Poverty is a complex problem that, coupled with a lack of opportunity, forces many Latin Americans to leave their homes and migrate to more developed countries. Bridges to Community is tackling that problem and reducing illegal immigration with our multifaceted, sustainable approach to bettering communities and creating opportunities for Nicaraguans and Dominicans in their home countries.
Housing is the first step toward making a family safe and healthy. Bridges helps secure land titles for owners and constructs more than 60 homes per year. A tile or cement floor, solid walls, and a new zinc roof ensure that families do not get wet when it rains or small children who play on the floor do not pick up diseases. Doors and windows that lock keep belongings safe so that all family members can work outside the home or go to school. Many of our housing beneficiaries have been able to find jobs outside the home or even start their businesses after receiving a house. Because our housing project is not free–families pay a symbolic $10 per month into a general community fund for a total of about 20% of the cost of the house–housing beneficiaries have a sense of ownership and are proud of their new home.
Health is also key to improving the lives of community members in Nicaragua and the Dominican Republic, and Bridges takes several steps to better the health of rural communities. Sanitary latrines, biodigesters, and smoke-efficient stoves reduce the incidence of illness. Our public health brigades survey our community members to identify problem areas and tailor workshops to raise awareness about these issues. Our family gardens provide supplemental food and income to community members, curtailing the need to move to find nutritious food and economic opportunities.
Perhaps most importantly, Bridges increases access to education for youth in Nicaragua and the Dominican Republic. According to the Global Partnership for Education, “education reduces poverty, increases individual earnings, reduces economic inequalities, and promotes economic growth.” Bridges approaches education from various angles. We build school classrooms to reduce overcrowding in classrooms, provide scholarships to students who would otherwise not be able to afford higher education, and counsel and educate youth in our DR Youth Center. Many of our youth beneficiaries admit they, in the absence of an example or guidance from an adult figure, they had no plans for their futures before they worked with us in our Youth Center and began to set goals for their lives. Most of these youth are now studying at university. Other youth had always aspired to become a professional and help bring their families out of poverty but had no chance of attending university before they received a Bridges scholarship. With increased access to education and the ability to become a professional, these youth have access to a broader scope of potential employment and do not need to emigrate to find economic opportunities.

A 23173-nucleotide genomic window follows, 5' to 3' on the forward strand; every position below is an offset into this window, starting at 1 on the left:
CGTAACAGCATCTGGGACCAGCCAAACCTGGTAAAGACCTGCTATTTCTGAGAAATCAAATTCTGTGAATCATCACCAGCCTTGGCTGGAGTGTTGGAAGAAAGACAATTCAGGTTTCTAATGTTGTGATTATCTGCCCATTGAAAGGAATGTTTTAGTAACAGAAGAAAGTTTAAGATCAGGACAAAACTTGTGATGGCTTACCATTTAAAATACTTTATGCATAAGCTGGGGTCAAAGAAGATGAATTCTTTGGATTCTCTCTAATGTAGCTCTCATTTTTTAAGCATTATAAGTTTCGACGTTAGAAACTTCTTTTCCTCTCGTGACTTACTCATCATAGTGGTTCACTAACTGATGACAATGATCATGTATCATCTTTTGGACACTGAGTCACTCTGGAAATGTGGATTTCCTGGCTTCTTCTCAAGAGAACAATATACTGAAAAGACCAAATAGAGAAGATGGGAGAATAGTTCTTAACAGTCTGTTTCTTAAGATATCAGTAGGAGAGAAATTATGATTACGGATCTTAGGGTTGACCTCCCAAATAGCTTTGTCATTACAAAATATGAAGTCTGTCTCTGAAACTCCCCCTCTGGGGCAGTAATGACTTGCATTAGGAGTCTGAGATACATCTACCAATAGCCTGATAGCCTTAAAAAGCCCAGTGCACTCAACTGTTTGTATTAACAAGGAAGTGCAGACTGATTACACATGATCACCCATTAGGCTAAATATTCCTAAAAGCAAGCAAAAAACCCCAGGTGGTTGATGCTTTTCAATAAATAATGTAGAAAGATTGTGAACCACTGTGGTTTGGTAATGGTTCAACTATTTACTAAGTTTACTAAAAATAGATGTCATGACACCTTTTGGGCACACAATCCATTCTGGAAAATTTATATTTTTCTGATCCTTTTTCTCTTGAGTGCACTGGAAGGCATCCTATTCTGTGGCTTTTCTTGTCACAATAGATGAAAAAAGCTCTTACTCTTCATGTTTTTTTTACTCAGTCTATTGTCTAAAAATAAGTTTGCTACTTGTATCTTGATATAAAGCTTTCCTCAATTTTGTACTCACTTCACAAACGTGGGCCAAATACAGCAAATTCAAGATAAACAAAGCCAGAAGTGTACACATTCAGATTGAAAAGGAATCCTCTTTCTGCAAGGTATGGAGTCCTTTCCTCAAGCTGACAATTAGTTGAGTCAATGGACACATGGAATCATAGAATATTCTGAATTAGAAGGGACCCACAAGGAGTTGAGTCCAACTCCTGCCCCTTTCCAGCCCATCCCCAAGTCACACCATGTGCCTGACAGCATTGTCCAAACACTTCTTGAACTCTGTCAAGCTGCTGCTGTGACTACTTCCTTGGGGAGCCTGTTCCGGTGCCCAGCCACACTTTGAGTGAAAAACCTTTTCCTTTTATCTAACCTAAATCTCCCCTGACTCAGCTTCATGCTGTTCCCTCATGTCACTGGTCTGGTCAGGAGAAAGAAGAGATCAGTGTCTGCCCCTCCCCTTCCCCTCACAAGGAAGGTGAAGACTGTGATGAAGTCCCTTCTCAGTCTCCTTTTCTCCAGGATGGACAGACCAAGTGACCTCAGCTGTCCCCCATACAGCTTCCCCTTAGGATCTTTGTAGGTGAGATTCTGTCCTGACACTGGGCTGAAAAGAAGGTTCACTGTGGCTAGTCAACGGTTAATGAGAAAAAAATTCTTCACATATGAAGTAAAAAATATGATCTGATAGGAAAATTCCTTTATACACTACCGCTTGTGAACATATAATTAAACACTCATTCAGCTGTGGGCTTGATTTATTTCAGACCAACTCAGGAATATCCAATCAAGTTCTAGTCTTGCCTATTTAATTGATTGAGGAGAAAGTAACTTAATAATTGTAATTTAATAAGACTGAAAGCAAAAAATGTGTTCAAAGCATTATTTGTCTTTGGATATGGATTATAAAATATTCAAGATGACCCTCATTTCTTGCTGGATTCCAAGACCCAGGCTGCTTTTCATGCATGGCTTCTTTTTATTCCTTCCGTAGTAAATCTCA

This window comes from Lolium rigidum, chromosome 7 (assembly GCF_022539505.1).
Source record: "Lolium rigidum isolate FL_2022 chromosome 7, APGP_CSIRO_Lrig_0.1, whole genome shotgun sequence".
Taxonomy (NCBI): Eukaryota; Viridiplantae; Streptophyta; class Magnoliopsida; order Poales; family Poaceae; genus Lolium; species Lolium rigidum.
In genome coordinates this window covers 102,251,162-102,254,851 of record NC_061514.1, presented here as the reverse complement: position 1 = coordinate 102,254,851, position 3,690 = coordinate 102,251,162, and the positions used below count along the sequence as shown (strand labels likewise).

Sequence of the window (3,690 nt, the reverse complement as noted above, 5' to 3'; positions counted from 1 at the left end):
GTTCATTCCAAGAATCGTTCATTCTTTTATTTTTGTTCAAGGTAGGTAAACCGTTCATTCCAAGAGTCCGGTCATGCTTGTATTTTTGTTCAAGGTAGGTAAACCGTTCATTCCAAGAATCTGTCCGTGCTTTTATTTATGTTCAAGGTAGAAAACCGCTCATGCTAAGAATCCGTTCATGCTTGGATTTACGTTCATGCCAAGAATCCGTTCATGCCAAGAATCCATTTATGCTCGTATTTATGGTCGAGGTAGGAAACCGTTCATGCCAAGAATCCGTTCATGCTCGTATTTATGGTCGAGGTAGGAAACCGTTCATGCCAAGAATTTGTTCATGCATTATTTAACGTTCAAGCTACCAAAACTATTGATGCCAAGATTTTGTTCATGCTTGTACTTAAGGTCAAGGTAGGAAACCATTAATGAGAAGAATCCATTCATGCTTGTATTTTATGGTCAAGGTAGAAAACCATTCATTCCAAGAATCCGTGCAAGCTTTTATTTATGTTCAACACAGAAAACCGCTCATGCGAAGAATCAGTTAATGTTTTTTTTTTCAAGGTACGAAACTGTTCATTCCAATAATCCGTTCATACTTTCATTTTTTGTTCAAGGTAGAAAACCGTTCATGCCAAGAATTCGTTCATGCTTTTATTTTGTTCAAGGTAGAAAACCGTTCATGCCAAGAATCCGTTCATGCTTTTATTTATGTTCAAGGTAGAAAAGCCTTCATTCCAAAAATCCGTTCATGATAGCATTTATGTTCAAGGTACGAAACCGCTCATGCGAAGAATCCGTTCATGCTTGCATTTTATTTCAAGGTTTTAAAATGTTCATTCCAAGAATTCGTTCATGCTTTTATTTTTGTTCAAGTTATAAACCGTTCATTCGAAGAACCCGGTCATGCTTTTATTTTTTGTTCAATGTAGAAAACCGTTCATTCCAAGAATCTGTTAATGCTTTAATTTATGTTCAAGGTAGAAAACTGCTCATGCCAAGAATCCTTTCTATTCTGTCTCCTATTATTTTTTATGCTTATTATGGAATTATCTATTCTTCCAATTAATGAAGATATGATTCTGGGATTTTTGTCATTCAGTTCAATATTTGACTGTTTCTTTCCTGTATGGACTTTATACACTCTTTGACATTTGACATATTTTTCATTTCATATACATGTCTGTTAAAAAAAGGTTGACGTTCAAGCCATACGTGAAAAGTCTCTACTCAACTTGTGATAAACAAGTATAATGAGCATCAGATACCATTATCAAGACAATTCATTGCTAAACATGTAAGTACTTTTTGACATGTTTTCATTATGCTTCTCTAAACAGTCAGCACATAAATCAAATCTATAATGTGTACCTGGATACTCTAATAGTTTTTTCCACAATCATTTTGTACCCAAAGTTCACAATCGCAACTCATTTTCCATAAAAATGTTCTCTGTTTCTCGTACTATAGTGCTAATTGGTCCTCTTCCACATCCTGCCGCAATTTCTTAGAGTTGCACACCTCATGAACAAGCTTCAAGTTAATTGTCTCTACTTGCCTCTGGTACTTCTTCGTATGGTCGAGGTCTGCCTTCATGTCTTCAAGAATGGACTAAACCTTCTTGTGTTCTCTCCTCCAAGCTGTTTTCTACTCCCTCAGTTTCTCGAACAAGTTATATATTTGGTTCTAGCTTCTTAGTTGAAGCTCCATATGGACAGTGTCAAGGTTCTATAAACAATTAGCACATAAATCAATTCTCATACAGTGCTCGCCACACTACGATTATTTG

Likewise, this class of working professionals in the DR and Nicaragua that has been created through our programs work to better not only their own lives but also lift their families and their communities out of poverty. Former scholarship students turned working professionals return to their communities and fight to better the conditions for all. Many become community leaders, and others volunteer in their community. For example, several of our former scholarship students who have become lawyers offer pro bono representation
Bridges looks to increase economic opportunities in Nicaragua and the Dominican Republic. We provide employment opportunities to locals, as the majority of our staff are country-natives. We source and use local materials to support the local economy. Likewise, our economic development program also provides opportunities to whole communities so that they do not need to turn to more developed countries for work. In Nicaragua, Bridges’ housing beneficiaries pay a small monthly fee of $10/month for 7 years into a community fund. We train community leaders through leadership & finance workshops to manage these funds after Bridges stops building houses in the community, and continue to counsel them long after projects have ended in the community. Community members can use these community funds for small business loans, school or home repairs, health clinic maintenance, etc. In this way, leaders and community members themselves are empowered. They learn to make decisions and solve their own problems with the resources they have available, decreasing their need to emigrate to other countries.
Bridges’ projects build the infrastructure needed, arm communities with the knowledge and education, and provide the opportunities for people to feel empowered in their own communities. Together, our projects together inspire change and cultivate the skills of community leaders and residents that help break the cycle of poverty, and reduce the hopelessness and desperation that lead immigrants to seek work in other countries.
Our work changes lives, but we can’t do it without your help! Your support for Bridges to Community will help to empower entire communities in developing countries. Help us make an impact on more than 5000 parents and children in Nicaragua and the Dominican Republic.